But expect more of a gradual climb than a jack-rabbit acceleration, without the kind of alarms that are set off by disposing of the few landmark precedents that are familiar to the general public.
Despite the loud clamor of the left and the right about Roe v. Wade, for instance, the ruling need not be overturned for the Supreme Court to uphold a state law that would virtually eliminate the abortion clinics within its borders.
The justices do not need to junk their landmark decision finding a constitutional right for same-sex couples to marry to exempt individuals and businesses that, because of religious objections, do not want to serve such couples. And using race as one factor in determining higher education admissions, upheld by the court in a 2003 decision, is already facing a soft expiration date: Justice Sandra Day O'Connor at the time said that it probably wouldn't be needed in 25 years.
Only two justices remain from that five-member majority, and conservatives will probably soon have a case that could speed up the process.
That incremental approach has been the hallmark of the man who probably now becomes the median justice between four justices on the left and four more-conservative colleagues on the right: Chief Justice John G. Roberts Jr.
If his long-term goal is a move to the right, Roberts has relative youth on his side: The oldest conservative justice is Clarence Thomas, and 70 is not very old in Supreme Court years.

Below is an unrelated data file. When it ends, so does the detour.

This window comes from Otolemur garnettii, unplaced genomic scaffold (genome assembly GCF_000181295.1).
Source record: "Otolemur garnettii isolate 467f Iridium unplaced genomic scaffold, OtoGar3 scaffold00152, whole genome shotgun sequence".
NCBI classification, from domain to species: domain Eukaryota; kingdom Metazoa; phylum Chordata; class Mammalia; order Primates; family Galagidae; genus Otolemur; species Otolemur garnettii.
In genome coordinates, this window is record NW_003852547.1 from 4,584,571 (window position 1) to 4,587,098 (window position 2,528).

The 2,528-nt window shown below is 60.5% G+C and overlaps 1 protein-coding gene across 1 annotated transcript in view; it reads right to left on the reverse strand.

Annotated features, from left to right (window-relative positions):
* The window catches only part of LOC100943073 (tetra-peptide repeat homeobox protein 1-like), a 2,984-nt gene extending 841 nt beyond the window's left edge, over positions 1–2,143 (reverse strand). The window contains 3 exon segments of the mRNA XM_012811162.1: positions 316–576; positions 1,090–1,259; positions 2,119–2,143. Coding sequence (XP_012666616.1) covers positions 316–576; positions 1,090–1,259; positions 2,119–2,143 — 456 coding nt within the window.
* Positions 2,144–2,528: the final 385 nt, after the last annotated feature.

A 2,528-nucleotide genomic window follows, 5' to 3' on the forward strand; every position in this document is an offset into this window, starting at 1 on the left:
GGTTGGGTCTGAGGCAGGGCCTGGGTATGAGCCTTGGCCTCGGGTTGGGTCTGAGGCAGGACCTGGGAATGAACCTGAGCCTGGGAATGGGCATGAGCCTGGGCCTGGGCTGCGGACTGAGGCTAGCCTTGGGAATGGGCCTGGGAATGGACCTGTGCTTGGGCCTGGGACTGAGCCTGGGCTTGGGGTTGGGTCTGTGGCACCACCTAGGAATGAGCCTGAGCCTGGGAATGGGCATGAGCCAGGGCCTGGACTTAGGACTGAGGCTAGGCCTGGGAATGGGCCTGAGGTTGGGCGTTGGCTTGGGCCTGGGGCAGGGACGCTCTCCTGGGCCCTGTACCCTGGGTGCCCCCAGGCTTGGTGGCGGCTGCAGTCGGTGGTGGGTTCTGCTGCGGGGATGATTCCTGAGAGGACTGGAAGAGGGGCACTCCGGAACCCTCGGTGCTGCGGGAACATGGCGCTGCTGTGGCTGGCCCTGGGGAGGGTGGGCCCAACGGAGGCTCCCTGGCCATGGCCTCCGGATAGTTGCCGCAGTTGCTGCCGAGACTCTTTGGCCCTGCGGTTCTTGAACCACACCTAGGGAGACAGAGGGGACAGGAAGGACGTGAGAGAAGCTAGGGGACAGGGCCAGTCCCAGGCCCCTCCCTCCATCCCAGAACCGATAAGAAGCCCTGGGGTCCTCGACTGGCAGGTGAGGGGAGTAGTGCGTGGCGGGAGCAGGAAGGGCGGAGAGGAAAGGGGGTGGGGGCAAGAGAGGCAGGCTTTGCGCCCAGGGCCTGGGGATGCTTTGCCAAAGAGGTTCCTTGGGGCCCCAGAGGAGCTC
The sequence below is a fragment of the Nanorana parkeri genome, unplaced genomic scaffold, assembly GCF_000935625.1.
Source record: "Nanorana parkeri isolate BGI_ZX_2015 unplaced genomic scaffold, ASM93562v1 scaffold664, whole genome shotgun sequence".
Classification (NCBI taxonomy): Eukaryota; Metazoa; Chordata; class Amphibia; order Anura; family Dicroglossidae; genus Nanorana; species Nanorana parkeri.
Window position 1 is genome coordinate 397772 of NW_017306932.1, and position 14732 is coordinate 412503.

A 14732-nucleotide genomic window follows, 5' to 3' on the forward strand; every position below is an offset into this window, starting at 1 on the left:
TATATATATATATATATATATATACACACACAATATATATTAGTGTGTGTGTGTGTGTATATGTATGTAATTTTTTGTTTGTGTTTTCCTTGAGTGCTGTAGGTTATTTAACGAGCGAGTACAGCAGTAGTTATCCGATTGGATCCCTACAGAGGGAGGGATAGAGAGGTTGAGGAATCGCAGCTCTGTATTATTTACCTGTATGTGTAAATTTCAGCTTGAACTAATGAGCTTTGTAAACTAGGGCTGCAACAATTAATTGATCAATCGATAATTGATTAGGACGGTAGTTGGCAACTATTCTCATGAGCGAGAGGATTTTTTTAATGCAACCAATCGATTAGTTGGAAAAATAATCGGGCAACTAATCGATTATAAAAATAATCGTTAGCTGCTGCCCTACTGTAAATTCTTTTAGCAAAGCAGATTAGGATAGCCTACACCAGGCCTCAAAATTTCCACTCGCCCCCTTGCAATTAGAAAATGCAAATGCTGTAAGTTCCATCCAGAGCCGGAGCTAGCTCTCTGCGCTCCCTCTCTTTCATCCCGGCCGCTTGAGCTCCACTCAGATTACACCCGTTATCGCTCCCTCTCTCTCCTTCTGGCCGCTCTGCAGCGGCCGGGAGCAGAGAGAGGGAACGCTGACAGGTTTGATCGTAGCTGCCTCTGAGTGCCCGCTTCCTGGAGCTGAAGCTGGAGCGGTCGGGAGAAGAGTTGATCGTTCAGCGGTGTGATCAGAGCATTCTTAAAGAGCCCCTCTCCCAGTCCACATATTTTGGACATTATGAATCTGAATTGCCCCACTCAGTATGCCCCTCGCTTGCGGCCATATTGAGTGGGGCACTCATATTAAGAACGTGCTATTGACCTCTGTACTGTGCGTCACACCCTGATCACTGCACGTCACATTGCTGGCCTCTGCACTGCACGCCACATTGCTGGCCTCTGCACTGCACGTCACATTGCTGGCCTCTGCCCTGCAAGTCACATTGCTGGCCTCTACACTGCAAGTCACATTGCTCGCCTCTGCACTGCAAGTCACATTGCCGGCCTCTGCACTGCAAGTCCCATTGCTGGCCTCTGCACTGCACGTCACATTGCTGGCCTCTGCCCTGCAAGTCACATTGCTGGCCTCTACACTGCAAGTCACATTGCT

And Roberts is reflexively defensive about those who claim the court is composed of nothing more than politicians in robes, whose decisions are shaped by election returns rather than law.
In that regard, his task is made more difficult by the fact that the liberals were all nominated by Democratic presidents, the conservatives uniformly by Republicans. He has complained in the past that the partisan nature of the confirmation process has hurt the court in the public eye.
Experts say he is right to be concerned.
"The Supreme Court is at a perilous moment in its history, and I think it knows it," said Charles Gardner Geyh, a law professor at Indiana University.
Speculation about how Kennedy's replacement could allow the Trump administration to fulfill its policy goals only increases the perception of the court being at the mercy of politicians.
"If I'm Chief Justice Roberts, I'm more than a little bit concerned that you can replace a Reagan appointee with a Trump appointee, and 48 hours later everyone expects that you have a fundamentally different court," Geyh said.
The court in the recently completed term deviated from its deference to previously decided precedents - "stare decisis," it is called, Latin for "stand by things decided" - and overturned two lesser-known decisions.
"Still, there are many factors that the court considers in deciding whether to overrule a case, and the court is generally reluctant to overturn its precedents," said Gregory G. Garre, a Washington lawyer and former solicitor general under President George W. Bush.
"Even if the court marks a path in a more conservative direction, it is likely to be sensitive to the perception that it is not respecting prior precedent or the ordinary tenets of stare decisis," he said. "And this is something to which the left of the court is likely to be especially attuned."
Some compare the confirmation of a Trump nominee to replace Kennedy to the last time one of the court's pivotal members retired, and O'Connor's seat passed to Samuel A. Alito Jr., a reliable conservative, in 2006.